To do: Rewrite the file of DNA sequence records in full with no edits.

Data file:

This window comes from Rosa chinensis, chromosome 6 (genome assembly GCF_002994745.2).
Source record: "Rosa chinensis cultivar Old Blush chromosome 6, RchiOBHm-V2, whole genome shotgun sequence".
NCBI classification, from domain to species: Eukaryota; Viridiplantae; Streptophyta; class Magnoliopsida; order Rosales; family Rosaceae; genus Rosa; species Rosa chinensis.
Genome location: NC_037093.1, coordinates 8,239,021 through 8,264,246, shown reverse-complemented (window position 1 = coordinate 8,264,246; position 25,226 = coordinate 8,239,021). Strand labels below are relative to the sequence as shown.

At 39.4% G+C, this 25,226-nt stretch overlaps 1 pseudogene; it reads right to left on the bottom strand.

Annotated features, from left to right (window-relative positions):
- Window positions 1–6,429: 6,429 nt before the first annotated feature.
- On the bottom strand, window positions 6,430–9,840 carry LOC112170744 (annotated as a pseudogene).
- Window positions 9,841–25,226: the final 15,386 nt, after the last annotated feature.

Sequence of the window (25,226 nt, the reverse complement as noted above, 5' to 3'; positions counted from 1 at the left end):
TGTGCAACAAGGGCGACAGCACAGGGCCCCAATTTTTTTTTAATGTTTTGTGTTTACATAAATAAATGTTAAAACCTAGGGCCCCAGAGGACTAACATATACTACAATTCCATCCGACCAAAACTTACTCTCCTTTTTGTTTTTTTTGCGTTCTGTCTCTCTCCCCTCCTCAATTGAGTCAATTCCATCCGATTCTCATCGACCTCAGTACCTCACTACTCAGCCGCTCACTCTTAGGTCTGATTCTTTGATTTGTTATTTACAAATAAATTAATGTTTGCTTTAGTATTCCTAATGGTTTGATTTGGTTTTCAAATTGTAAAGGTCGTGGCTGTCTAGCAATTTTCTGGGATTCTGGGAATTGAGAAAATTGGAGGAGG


This window comes from Rosa chinensis, chromosome 6 (genome assembly GCF_002994745.2).
Source record: "Rosa chinensis cultivar Old Blush chromosome 6, RchiOBHm-V2, whole genome shotgun sequence".
NCBI classification, from domain to species: Eukaryota; Viridiplantae; Streptophyta; class Magnoliopsida; order Rosales; family Rosaceae; genus Rosa; species Rosa chinensis.
Genome location: NC_037093.1, coordinates 8,239,021 through 8,264,246, shown reverse-complemented (window position 1 = coordinate 8,264,246; position 25,226 = coordinate 8,239,021). Strand labels below are relative to the sequence as shown.

At 39.4% G+C, this 25,226-nt stretch overlaps 1 pseudogene; it reads right to left on the bottom strand.

Annotated features, from left to right (window-relative positions):
- Window positions 1–6,429: 6,429 nt before the first annotated feature.
- On the bottom strand, window positions 6,430–9,840 carry LOC112170744 (annotated as a pseudogene).
- Window positions 9,841–25,226: the final 15,386 nt, after the last annotated feature.

Sequence of the window (25,226 nt, the reverse complement as noted above, 5' to 3'; positions counted from 1 at the left end):
TGTGCAACAAGGGCGACAGCACAGGGCCCCAATTTTTTTTTAATGTTTTGTGTTTACATAAATAAATGTTAAAACCTAGGGCCCCAGAGGACTAACATATACTACAATTCCATCCGACCAAAACTTACTCTCCTTTTTGTTTTTTTTGCGTTCTGTCTCTCTCCCCTCCTCAATTGAGTCAATTCCATCCGATTCTCATCGACCTCAGTACCTCACTACTCAGCCGCTCACTCTTAGGTCTGATTCTTTGATTTGTTATTTACAAATAAATTAATGTTTGCTTTAGTATTCCTAATGGTTTGATTTGGTTTTCAAATTGTAAAGGTCGTGGCTGTCTAGCAATTTTCTGGGATTCTGGGAATTGAGAAAATTGGAGGAGG